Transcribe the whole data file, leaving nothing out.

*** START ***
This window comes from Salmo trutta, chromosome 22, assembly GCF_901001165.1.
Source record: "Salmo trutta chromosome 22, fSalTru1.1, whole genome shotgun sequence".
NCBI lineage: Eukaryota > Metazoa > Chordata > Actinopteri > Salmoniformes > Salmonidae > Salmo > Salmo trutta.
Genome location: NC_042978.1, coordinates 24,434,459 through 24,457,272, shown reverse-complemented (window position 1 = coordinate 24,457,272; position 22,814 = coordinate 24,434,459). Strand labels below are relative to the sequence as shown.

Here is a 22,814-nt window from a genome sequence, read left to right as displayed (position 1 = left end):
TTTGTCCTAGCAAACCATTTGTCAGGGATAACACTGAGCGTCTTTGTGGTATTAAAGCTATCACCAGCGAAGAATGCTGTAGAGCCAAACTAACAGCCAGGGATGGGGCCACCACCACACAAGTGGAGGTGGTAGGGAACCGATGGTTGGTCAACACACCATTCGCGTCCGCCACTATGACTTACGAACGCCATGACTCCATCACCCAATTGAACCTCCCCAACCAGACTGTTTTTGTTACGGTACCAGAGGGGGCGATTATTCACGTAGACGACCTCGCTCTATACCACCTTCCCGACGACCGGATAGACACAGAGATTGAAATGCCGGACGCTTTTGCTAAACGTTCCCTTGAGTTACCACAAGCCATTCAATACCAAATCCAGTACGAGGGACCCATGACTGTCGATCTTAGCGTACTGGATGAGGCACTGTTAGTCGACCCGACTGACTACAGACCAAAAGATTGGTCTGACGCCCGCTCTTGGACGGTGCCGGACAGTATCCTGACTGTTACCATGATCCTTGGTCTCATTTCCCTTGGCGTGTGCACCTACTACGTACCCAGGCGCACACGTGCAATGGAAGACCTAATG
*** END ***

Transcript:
This window comes from Salmo trutta, chromosome 22, assembly GCF_901001165.1.
Source record: "Salmo trutta chromosome 22, fSalTru1.1, whole genome shotgun sequence".
NCBI lineage: Eukaryota > Metazoa > Chordata > Actinopteri > Salmoniformes > Salmonidae > Salmo > Salmo trutta.
Genome location: NC_042978.1, coordinates 24,434,459 through 24,457,272, shown reverse-complemented (window position 1 = coordinate 24,457,272; position 22,814 = coordinate 24,434,459). Strand labels below are relative to the sequence as shown.

Here is a 22,814-nt window from a genome sequence, read left to right as displayed (position 1 = left end):
TTTGTCCTAGCAAACCATTTGTCAGGGATAACACTGAGCGTCTTTGTGGTATTAAAGCTATCACCAGCGAAGAATGCTGTAGAGCCAAACTAACAGCCAGGGATGGGGCCACCACCACACAAGTGGAGGTGGTAGGGAACCGATGGTTGGTCAACACACCATTCGCGTCCGCCACTATGACTTACGAACGCCATGACTCCATCACCCAATTGAACCTCCCCAACCAGACTGTTTTTGTTACGGTACCAGAGGGGGCGATTATTCACGTAGACGACCTCGCTCTATACCACCTTCCCGACGACCGGATAGACACAGAGATTGAAATGCCGGACGCTTTTGCTAAACGTTCCCTTGAGTTACCACAAGCCATTCAATACCAAATCCAGTACGAGGGACCCATGACTGTCGATCTTAGCGTACTGGATGAGGCACTGTTAGTCGACCCGACTGACTACAGACCAAAAGATTGGTCTGACGCCCGCTCTTGGACGGTGCCGGACAGTATCCTGACTGTTACCATGATCCTTGGTCTCATTTCCCTTGGCGTGTGCACCTACTACGTACCCAGGCGCACACGTGCAATGGAAGACCTAATG